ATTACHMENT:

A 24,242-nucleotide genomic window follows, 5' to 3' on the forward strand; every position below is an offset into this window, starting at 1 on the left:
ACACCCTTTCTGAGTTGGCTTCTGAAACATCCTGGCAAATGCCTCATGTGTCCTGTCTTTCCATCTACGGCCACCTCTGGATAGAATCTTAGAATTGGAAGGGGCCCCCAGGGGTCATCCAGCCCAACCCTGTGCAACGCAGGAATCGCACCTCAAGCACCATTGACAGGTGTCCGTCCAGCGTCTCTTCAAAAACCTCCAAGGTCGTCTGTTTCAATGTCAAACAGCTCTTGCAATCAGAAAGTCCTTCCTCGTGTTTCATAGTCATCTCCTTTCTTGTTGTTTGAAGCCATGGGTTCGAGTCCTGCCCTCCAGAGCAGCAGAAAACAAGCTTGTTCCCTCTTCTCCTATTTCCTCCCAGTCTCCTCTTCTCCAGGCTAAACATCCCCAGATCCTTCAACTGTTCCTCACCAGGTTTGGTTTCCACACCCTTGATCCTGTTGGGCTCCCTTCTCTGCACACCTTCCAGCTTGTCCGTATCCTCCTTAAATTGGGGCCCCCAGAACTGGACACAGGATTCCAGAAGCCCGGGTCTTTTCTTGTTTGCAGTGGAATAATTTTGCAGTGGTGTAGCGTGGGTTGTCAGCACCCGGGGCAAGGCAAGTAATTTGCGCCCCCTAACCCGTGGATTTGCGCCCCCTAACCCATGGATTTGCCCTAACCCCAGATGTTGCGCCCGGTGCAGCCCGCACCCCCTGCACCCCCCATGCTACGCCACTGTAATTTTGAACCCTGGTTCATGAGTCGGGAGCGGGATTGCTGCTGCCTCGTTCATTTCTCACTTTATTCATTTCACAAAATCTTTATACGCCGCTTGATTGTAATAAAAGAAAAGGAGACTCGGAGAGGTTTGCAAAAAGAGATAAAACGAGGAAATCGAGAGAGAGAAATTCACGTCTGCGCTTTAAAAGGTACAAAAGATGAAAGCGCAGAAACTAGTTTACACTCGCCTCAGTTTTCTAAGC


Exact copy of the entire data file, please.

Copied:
A 24,242-nucleotide genomic window follows, 5' to 3' on the forward strand; every position below is an offset into this window, starting at 1 on the left:
ACACCCTTTCTGAGTTGGCTTCTGAAACATCCTGGCAAATGCCTCATGTGTCCTGTCTTTCCATCTACGGCCACCTCTGGATAGAATCTTAGAATTGGAAGGGGCCCCCAGGGGTCATCCAGCCCAACCCTGTGCAACGCAGGAATCGCACCTCAAGCACCATTGACAGGTGTCCGTCCAGCGTCTCTTCAAAAACCTCCAAGGTCGTCTGTTTCAATGTCAAACAGCTCTTGCAATCAGAAAGTCCTTCCTCGTGTTTCATAGTCATCTCCTTTCTTGTTGTTTGAAGCCATGGGTTCGAGTCCTGCCCTCCAGAGCAGCAGAAAACAAGCTTGTTCCCTCTTCTCCTATTTCCTCCCAGTCTCCTCTTCTCCAGGCTAAACATCCCCAGATCCTTCAACTGTTCCTCACCAGGTTTGGTTTCCACACCCTTGATCCTGTTGGGCTCCCTTCTCTGCACACCTTCCAGCTTGTCCGTATCCTCCTTAAATTGGGGCCCCCAGAACTGGACACAGGATTCCAGAAGCCCGGGTCTTTTCTTGTTTGCAGTGGAATAATTTTGCAGTGGTGTAGCGTGGGTTGTCAGCACCCGGGGCAAGGCAAGTAATTTGCGCCCCCTAACCCGTGGATTTGCGCCCCCTAACCCATGGATTTGCCCTAACCCCAGATGTTGCGCCCGGTGCAGCCCGCACCCCCTGCACCCCCCATGCTACGCCACTGTAATTTTGAACCCTGGTTCATGAGTCGGGAGCGGGATTGCTGCTGCCTCGTTCATTTCTCACTTTATTCATTTCACAAAATCTTTATACGCCGCTTGATTGTAATAAAAGAAAAGGAGACTCGGAGAGGTTTGCAAAAAGAGATAAAACGAGGAAATCGAGAGAGAGAAATTCACGTCTGCGCTTTAAAAGGTACAAAAGATGAAAGCGCAGAAACTAGTTTACACTCGCCTCAGTTTTCTAAGC